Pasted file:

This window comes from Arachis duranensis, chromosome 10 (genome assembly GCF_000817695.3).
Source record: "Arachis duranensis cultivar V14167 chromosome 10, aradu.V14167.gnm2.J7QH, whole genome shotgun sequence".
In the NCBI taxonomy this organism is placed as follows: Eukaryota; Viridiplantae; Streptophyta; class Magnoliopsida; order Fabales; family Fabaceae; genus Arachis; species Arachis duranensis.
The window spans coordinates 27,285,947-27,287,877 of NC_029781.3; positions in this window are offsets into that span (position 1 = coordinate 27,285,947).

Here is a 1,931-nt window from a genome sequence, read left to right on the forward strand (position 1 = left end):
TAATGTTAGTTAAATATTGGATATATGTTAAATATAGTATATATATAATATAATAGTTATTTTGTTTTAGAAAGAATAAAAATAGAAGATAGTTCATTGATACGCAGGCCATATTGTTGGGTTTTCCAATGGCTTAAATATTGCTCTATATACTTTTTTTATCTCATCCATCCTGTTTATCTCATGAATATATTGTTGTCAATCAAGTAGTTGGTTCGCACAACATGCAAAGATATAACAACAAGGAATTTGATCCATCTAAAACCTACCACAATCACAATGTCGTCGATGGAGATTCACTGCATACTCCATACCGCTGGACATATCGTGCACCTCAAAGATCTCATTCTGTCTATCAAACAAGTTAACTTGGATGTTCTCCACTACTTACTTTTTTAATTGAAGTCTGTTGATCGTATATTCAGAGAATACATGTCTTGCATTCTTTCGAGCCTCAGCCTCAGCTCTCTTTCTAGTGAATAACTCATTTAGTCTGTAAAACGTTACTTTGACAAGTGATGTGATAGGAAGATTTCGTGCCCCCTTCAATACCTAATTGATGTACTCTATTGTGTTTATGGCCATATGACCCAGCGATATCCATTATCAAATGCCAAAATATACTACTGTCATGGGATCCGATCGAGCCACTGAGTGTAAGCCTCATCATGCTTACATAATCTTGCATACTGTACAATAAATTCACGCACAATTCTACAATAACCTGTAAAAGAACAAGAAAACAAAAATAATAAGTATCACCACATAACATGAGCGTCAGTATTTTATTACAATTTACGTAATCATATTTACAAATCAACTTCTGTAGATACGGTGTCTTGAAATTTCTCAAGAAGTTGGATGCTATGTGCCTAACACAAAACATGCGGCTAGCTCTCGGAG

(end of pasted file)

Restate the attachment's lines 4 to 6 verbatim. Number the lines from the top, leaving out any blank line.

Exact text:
The window spans coordinates 27,285,947-27,287,877 of NC_029781.3; positions in this window are offsets into that span (position 1 = coordinate 27,285,947).

Here is a 1,931-nt window from a genome sequence, read left to right on the forward strand (position 1 = left end):
TAATGTTAGTTAAATATTGGATATATGTTAAATATAGTATATATATAATATAATAGTTATTTTGTTTTAGAAAGAATAAAAATAGAAGATAGTTCATTGATACGCAGGCCATATTGTTGGGTTTTCCAATGGCTTAAATATTGCTCTATATACTTTTTTTATCTCATCCATCCTGTTTATCTCATGAATATATTGTTGTCAATCAAGTAGTTGGTTCGCACAACATGCAAAGATATAACAACAAGGAATTTGATCCATCTAAAACCTACCACAATCACAATGTCGTCGATGGAGATTCACTGCATACTCCATACCGCTGGACATATCGTGCACCTCAAAGATCTCATTCTGTCTATCAAACAAGTTAACTTGGATGTTCTCCACTACTTACTTTTTTAATTGAAGTCTGTTGATCGTATATTCAGAGAATACATGTCTTGCATTCTTTCGAGCCTCAGCCTCAGCTCTCTTTCTAGTGAATAACTCATTTAGTCTGTAAAACGTTACTTTGACAAGTGATGTGATAGGAAGATTTCGTGCCCCCTTCAATACCTAATTGATGTACTCTATTGTGTTTATGGCCATATGACCCAGCGATATCCATTATCAAATGCCAAAATATACTACTGTCATGGGATCCGATCGAGCCACTGAGTGTAAGCCTCATCATGCTTACATAATCTTGCATACTGTACAATAAATTCACGCACAATTCTACAATAACCTGTAAAAGAACAAGAAAACAAAAATAATAAGTATCACCACATAACATGAGCGTCAGTATTTTATTACAATTTACGTAATCATATTTACAAATCAACTTCTGTAGATACGGTGTCTTGAAATTTCTCAAGAAGTTGGATGCTATGTGCCTAACACAAAACATGCGGCTAGCTCTCGGAG